Friday, April 11, 2008

Monomyth and Archetypes

Thursday in class we hit on a few common elements of the Hero's Journey seen in A Beautiful Mind. I thought of a few more showcased in the scenes we watched. The man who tells Nash that he has fallen behind his peers who have been attending class and publishing papers (dean/department head/adviser?) seems to take the role of a Threshold Guardian.

Nash's imagined roommate Charles could be the Herald which announces the beginning of the adventure. It's with the introduction of Charles that Nash's character begins to differentiate himself as unusual, interesting, and he is the first symptom of Nash's schizophrenia. In fact while we're on Charles, it's interesting to note that he plays several roles. At times when Nash isn't terribly interesting, he keeps the action going, in this way he is also the Trickster.

The Hero's Journey is based around 3 major steps: Departure, Initiation, and Return in which a character experiences a type of adventure that takes them out of their usual world, physically or not, eventually to return a more knowledgeable and masterful person. John Nash's Return ends with him supposedly the Master of Two Worlds, the delusional and the verifiable.

This website contains an outline of the Hero's Journey as written in Joseph Campbell's The Hero With a Thousand Faces. This website explains the roles of the Hero, Mentor, Threshold Guardian, Herald, Trickster, Shadow and Shape shifter archetypes (also according to Campbell). These are not comprehensive studies on archetypes or the Hero's Journey though. The circle diagram is the version I'm more familiar with; it goes along the lines of: Ordinary World, Call to Adventure, Refusal of Call, Meeting the Mentor, Crossing the Threshold, Tests Allies Enemies, Approach to the Inmost Cave, The Ordeal, Receiving the Reward, The Road Back, Resurrection, Return with the Elixir. At least that's another way of explaining basically the same story.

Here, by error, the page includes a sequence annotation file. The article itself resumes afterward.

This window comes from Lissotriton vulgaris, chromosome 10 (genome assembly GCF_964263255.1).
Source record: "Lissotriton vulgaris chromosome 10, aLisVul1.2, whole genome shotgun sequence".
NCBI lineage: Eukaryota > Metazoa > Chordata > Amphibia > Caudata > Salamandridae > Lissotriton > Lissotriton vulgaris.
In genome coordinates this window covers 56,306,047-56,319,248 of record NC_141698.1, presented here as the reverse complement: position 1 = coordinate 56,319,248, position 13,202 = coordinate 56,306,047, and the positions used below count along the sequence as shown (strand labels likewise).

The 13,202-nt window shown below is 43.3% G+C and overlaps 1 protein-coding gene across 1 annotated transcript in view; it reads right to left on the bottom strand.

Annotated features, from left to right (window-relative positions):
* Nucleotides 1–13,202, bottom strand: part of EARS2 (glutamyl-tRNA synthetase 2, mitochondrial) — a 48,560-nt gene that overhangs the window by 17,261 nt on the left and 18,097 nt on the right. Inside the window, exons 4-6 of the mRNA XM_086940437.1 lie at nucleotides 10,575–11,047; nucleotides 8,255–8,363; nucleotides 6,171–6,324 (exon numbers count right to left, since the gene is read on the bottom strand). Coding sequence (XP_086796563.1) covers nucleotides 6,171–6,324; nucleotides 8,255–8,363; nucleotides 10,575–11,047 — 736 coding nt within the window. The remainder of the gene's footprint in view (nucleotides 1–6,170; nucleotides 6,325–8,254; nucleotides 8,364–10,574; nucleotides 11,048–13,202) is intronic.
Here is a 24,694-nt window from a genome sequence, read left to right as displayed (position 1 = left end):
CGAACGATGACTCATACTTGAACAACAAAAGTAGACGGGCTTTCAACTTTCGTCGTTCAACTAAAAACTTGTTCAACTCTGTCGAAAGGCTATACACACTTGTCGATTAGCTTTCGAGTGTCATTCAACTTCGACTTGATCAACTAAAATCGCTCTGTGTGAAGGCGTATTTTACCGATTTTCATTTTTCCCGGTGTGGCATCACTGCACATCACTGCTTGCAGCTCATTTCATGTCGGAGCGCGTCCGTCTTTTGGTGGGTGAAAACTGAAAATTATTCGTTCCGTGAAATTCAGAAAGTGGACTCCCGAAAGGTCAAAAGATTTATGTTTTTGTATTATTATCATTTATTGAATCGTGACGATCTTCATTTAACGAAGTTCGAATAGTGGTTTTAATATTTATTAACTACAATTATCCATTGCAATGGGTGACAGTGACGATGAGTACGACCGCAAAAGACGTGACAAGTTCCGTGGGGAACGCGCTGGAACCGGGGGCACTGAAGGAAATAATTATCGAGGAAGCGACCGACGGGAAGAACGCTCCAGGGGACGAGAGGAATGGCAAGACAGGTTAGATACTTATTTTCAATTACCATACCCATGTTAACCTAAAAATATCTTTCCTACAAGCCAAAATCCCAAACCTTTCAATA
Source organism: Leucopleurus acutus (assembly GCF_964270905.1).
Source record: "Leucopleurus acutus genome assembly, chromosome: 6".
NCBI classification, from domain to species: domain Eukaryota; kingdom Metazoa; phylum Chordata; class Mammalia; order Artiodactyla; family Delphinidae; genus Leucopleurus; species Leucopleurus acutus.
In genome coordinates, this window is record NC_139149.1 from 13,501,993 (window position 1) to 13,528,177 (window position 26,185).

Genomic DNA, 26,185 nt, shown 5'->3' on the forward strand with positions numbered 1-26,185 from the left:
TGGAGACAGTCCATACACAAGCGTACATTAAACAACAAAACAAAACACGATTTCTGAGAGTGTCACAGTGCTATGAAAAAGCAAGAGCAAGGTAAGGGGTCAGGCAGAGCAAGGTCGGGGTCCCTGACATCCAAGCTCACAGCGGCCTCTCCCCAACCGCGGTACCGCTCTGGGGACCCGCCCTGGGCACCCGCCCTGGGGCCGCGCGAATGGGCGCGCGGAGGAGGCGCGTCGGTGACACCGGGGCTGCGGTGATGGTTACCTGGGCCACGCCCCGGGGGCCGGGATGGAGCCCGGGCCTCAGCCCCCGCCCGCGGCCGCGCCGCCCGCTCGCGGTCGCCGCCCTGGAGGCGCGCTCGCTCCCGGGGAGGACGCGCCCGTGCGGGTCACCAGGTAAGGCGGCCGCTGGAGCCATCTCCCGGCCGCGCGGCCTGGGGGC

4 comments:

Blackout said...

I know there is a path that heroes tend to follow in literature, but I'm not very familiar with the Hero's Journey archetypes. What are these from?

Alyssa said...

For one they're from a high school English class. I think the Hero's Journey has huge emphasis on the word "Hero," it would probably be beneficial to think of Romantic fictions or other quest based stories. My understanding is that its the study of common ways with which in a common man, through the telling of a story is made out to be an uncommon hero.

Alyssa said...
This comment has been removed by the author.
Alyssa said...

For one they're from a high school English class. I think the Hero's Journey has huge emphasis on the word "Hero," it would probably be beneficial to think of Romantic fictions or other quest based stories. My understanding is that its the study of common ways with which in a common man, through the telling of a story is made out to be an uncommon hero.